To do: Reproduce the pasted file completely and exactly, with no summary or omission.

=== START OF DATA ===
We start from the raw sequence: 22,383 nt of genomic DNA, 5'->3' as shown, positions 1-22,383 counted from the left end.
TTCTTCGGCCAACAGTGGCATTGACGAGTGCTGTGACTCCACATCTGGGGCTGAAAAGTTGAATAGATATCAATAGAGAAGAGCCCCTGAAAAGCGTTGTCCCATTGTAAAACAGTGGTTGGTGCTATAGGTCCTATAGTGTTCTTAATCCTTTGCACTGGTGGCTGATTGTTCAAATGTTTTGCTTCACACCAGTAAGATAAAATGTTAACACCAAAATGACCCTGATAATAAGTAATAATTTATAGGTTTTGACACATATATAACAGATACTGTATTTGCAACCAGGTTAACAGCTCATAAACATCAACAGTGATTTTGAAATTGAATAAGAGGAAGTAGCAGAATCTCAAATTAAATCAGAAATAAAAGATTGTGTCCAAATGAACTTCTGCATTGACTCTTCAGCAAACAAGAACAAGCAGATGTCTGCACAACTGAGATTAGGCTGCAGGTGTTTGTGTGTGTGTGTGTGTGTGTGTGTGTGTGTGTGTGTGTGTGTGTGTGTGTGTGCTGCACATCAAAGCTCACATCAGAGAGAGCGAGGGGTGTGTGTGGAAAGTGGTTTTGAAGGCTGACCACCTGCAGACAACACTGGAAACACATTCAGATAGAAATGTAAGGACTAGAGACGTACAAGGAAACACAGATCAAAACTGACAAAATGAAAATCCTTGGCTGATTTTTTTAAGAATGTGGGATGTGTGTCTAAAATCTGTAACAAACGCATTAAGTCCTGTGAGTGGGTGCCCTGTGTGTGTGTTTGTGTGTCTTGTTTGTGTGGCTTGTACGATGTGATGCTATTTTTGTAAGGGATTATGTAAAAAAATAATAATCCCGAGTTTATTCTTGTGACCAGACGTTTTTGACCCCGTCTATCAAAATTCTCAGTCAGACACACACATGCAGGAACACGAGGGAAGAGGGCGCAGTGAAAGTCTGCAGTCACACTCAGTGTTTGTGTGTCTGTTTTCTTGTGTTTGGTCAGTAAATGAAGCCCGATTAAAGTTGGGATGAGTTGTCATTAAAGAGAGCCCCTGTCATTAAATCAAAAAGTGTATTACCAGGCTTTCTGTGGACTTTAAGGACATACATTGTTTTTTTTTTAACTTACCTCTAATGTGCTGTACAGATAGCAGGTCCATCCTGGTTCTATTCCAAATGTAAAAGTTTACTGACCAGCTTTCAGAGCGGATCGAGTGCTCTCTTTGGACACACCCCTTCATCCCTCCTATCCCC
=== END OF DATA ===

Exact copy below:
We start from the raw sequence: 22,383 nt of genomic DNA, 5'->3' as shown, positions 1-22,383 counted from the left end.
TTCTTCGGCCAACAGTGGCATTGACGAGTGCTGTGACTCCACATCTGGGGCTGAAAAGTTGAATAGATATCAATAGAGAAGAGCCCCTGAAAAGCGTTGTCCCATTGTAAAACAGTGGTTGGTGCTATAGGTCCTATAGTGTTCTTAATCCTTTGCACTGGTGGCTGATTGTTCAAATGTTTTGCTTCACACCAGTAAGATAAAATGTTAACACCAAAATGACCCTGATAATAAGTAATAATTTATAGGTTTTGACACATATATAACAGATACTGTATTTGCAACCAGGTTAACAGCTCATAAACATCAACAGTGATTTTGAAATTGAATAAGAGGAAGTAGCAGAATCTCAAATTAAATCAGAAATAAAAGATTGTGTCCAAATGAACTTCTGCATTGACTCTTCAGCAAACAAGAACAAGCAGATGTCTGCACAACTGAGATTAGGCTGCAGGTGTTTGTGTGTGTGTGTGTGTGTGTGTGTGTGTGTGTGTGTGTGTGTGTGTGTGTGTGCTGCACATCAAAGCTCACATCAGAGAGAGCGAGGGGTGTGTGTGGAAAGTGGTTTTGAAGGCTGACCACCTGCAGACAACACTGGAAACACATTCAGATAGAAATGTAAGGACTAGAGACGTACAAGGAAACACAGATCAAAACTGACAAAATGAAAATCCTTGGCTGATTTTTTTAAGAATGTGGGATGTGTGTCTAAAATCTGTAACAAACGCATTAAGTCCTGTGAGTGGGTGCCCTGTGTGTGTGTTTGTGTGTCTTGTTTGTGTGGCTTGTACGATGTGATGCTATTTTTGTAAGGGATTATGTAAAAAAATAATAATCCCGAGTTTATTCTTGTGACCAGACGTTTTTGACCCCGTCTATCAAAATTCTCAGTCAGACACACACATGCAGGAACACGAGGGAAGAGGGCGCAGTGAAAGTCTGCAGTCACACTCAGTGTTTGTGTGTCTGTTTTCTTGTGTTTGGTCAGTAAATGAAGCCCGATTAAAGTTGGGATGAGTTGTCATTAAAGAGAGCCCCTGTCATTAAATCAAAAAGTGTATTACCAGGCTTTCTGTGGACTTTAAGGACATACATTGTTTTTTTTTTAACTTACCTCTAATGTGCTGTACAGATAGCAGGTCCATCCTGGTTCTATTCCAAATGTAAAAGTTTACTGACCAGCTTTCAGAGCGGATCGAGTGCTCTCTTTGGACACACCCCTTCATCCCTCCTATCCCC